Geert Vanden Wijngaert | Bloomberg | Getty Images
A CDC advisory group is considering whether fully vaccinated Americans with weakened immune systems need a booster dose of a Covid vaccine after data shows they are less likely to have antibodies to fight the disease and more likely to suffer from a so-called breakthrough infection.
Immunosuppressed populations represent 44% of hospitalized Covid breakthrough cases — an infection in a fully vaccinated individual, according to a slide presented Thursday at the agency’s Advisory Committee on Immunization Practices meeting. The population segment, which includes patients with cancer, HIV or those who have had organ transplants, represents only about 2.7% of the U.S. adult population, the presentation said.
Immunocompromised people are more likely to become seriously ill from Covid and are at a higher risk of transmitting the virus to family and friends, the agency said.
Studies suggest that a third vaccine dose might help patients whose immune systems don’t respond as well to a first or second dose. Four small studies cited by the CDC showed that 16% to 80% of people with weakened immune systems didn’t have detectable antibodies to fight Covid after two shots.
Among immunosuppressed patients who had no detectable antibody response, 33% to 50% developed an antibody response after receiving an additional dose, according to the CDC.
“Emerging data suggest that an additional COVID-19 vaccine dose in immunocompromised people enhances antibody response and increases the proportion who respond,” according to one slide presented at the meeting.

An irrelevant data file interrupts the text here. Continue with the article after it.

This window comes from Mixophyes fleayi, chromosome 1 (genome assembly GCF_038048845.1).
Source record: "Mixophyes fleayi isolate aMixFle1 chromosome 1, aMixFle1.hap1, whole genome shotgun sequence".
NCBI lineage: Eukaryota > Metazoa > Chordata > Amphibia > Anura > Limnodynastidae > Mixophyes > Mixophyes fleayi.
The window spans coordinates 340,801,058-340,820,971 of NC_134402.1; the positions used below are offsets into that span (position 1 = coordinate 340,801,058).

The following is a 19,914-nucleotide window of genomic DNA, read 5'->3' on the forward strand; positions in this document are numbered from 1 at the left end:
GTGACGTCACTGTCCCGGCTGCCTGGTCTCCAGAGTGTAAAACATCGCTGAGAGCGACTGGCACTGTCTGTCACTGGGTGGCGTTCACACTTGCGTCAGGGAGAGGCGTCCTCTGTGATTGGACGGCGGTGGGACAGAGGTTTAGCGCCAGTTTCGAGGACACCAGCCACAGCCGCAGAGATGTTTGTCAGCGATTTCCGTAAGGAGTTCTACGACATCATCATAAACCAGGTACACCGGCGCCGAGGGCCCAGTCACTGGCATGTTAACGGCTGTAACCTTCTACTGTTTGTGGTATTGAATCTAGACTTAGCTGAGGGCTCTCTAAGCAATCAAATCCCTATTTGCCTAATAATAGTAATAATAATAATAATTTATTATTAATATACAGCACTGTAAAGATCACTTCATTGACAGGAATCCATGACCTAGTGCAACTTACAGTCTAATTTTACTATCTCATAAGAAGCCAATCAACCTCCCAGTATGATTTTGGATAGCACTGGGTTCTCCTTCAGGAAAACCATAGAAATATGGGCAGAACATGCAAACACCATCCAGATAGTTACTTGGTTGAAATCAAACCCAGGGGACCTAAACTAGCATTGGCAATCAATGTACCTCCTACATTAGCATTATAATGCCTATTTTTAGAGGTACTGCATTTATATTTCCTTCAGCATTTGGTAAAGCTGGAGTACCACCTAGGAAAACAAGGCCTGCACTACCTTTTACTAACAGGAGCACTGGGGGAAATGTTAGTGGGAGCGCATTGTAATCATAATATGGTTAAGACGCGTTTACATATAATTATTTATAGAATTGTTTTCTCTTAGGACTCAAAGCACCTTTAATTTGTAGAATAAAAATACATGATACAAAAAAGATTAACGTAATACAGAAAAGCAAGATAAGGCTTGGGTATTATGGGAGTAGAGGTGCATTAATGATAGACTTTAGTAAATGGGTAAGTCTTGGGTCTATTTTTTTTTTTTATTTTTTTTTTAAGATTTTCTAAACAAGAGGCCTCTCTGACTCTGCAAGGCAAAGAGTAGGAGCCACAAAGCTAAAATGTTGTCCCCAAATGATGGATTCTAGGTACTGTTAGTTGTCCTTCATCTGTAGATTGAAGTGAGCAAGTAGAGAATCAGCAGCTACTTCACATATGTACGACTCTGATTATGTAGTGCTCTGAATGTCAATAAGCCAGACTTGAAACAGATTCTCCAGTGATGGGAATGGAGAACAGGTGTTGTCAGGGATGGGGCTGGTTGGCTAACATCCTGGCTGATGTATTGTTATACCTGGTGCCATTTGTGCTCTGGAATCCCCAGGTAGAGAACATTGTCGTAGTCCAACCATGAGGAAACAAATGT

The meeting comes as federal officials say booster doses of the vaccines for the general population are not needed at this time.
The advisory panel cannot recommend additional shots for anyone until the Food and Drug Administration grants full approval of the Covid vaccines or amends the emergency use authorizations.
Other countries, such as France, are already giving out third shots to people living with cancer or other immune impairments. The CDC group has previously said that more vulnerable Americans, such as elderly people or transplant recipients, may need an extra dose.
Some doctors have been pushing for the U.S. to allow immunosuppressed populations to get an extra dose, according to Dr. Dan Barouch, an immunologist at Harvard Medical School who helped develop the J&J vaccine.
“The hardest to vaccinate people are those who are immunosuppressed,” he said, adding early data shows a third shot may be safe and effective for those populations.
Dr. Camille Kotton, a member of the CDC’s advisory group, said Thursday that many immunosuppressed people are finding additional doses of the vaccines on their own.
“I am concerned about them doing this kind of in an unsupervised fashion, but as it is right now, due to regulatory issues we are not allowed to recommend additional doses so patients are really just doing what they think is best.”
— CNBC’s Rich Mendez and Robert Towey contributed to this article.